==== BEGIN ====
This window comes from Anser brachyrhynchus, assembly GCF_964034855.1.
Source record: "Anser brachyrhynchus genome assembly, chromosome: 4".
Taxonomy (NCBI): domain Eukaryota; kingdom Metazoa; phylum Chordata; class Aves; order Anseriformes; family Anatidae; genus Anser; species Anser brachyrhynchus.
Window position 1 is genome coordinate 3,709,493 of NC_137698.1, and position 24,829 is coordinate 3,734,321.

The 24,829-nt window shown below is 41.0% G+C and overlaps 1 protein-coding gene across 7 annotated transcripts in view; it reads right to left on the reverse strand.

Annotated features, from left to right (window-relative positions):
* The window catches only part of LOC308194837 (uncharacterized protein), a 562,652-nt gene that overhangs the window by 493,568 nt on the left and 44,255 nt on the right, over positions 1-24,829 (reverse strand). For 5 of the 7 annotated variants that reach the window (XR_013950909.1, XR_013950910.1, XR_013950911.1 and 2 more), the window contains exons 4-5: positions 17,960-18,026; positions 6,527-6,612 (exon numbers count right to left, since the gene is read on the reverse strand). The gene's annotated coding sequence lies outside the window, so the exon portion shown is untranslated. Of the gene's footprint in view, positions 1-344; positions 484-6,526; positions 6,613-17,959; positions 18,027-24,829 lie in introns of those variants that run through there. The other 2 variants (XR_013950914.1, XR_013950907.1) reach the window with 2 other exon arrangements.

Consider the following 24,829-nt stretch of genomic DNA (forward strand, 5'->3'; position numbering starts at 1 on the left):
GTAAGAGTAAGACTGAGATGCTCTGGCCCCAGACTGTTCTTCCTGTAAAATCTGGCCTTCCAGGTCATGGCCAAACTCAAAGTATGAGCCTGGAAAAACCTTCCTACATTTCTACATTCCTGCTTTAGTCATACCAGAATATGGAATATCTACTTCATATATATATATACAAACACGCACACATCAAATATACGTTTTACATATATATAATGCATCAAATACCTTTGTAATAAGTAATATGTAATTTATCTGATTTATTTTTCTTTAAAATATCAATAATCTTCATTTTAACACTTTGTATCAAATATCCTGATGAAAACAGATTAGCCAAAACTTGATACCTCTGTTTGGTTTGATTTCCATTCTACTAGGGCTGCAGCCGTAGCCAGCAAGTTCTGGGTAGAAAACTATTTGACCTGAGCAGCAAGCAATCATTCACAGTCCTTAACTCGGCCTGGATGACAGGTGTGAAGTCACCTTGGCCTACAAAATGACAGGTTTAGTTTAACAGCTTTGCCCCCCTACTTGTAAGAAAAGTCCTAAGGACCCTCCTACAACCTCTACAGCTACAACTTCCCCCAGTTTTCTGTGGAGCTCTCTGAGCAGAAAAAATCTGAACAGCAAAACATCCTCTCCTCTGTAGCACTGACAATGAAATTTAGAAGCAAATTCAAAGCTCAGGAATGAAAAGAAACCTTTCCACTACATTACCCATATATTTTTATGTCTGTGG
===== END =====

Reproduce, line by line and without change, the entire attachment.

This window comes from Anser brachyrhynchus, assembly GCF_964034855.1.
Source record: "Anser brachyrhynchus genome assembly, chromosome: 4".
Taxonomy (NCBI): domain Eukaryota; kingdom Metazoa; phylum Chordata; class Aves; order Anseriformes; family Anatidae; genus Anser; species Anser brachyrhynchus.
Window position 1 is genome coordinate 3,709,493 of NC_137698.1, and position 24,829 is coordinate 3,734,321.

The 24,829-nt window shown below is 41.0% G+C and overlaps 1 protein-coding gene across 7 annotated transcripts in view; it reads right to left on the reverse strand.

Annotated features, from left to right (window-relative positions):
* The window catches only part of LOC308194837 (uncharacterized protein), a 562,652-nt gene that overhangs the window by 493,568 nt on the left and 44,255 nt on the right, over positions 1-24,829 (reverse strand). For 5 of the 7 annotated variants that reach the window (XR_013950909.1, XR_013950910.1, XR_013950911.1 and 2 more), the window contains exons 4-5: positions 17,960-18,026; positions 6,527-6,612 (exon numbers count right to left, since the gene is read on the reverse strand). The gene's annotated coding sequence lies outside the window, so the exon portion shown is untranslated. Of the gene's footprint in view, positions 1-344; positions 484-6,526; positions 6,613-17,959; positions 18,027-24,829 lie in introns of those variants that run through there. The other 2 variants (XR_013950914.1, XR_013950907.1) reach the window with 2 other exon arrangements.

Consider the following 24,829-nt stretch of genomic DNA (forward strand, 5'->3'; position numbering starts at 1 on the left):
GTAAGAGTAAGACTGAGATGCTCTGGCCCCAGACTGTTCTTCCTGTAAAATCTGGCCTTCCAGGTCATGGCCAAACTCAAAGTATGAGCCTGGAAAAACCTTCCTACATTTCTACATTCCTGCTTTAGTCATACCAGAATATGGAATATCTACTTCATATATATATATACAAACACGCACACATCAAATATACGTTTTACATATATATAATGCATCAAATACCTTTGTAATAAGTAATATGTAATTTATCTGATTTATTTTTCTTTAAAATATCAATAATCTTCATTTTAACACTTTGTATCAAATATCCTGATGAAAACAGATTAGCCAAAACTTGATACCTCTGTTTGGTTTGATTTCCATTCTACTAGGGCTGCAGCCGTAGCCAGCAAGTTCTGGGTAGAAAACTATTTGACCTGAGCAGCAAGCAATCATTCACAGTCCTTAACTCGGCCTGGATGACAGGTGTGAAGTCACCTTGGCCTACAAAATGACAGGTTTAGTTTAACAGCTTTGCCCCCCTACTTGTAAGAAAAGTCCTAAGGACCCTCCTACAACCTCTACAGCTACAACTTCCCCCAGTTTTCTGTGGAGCTCTCTGAGCAGAAAAAATCTGAACAGCAAAACATCCTCTCCTCTGTAGCACTGACAATGAAATTTAGAAGCAAATTCAAAGCTCAGGAATGAAAAGAAACCTTTCCACTACATTACCCATATATTTTTATGTCTGTGG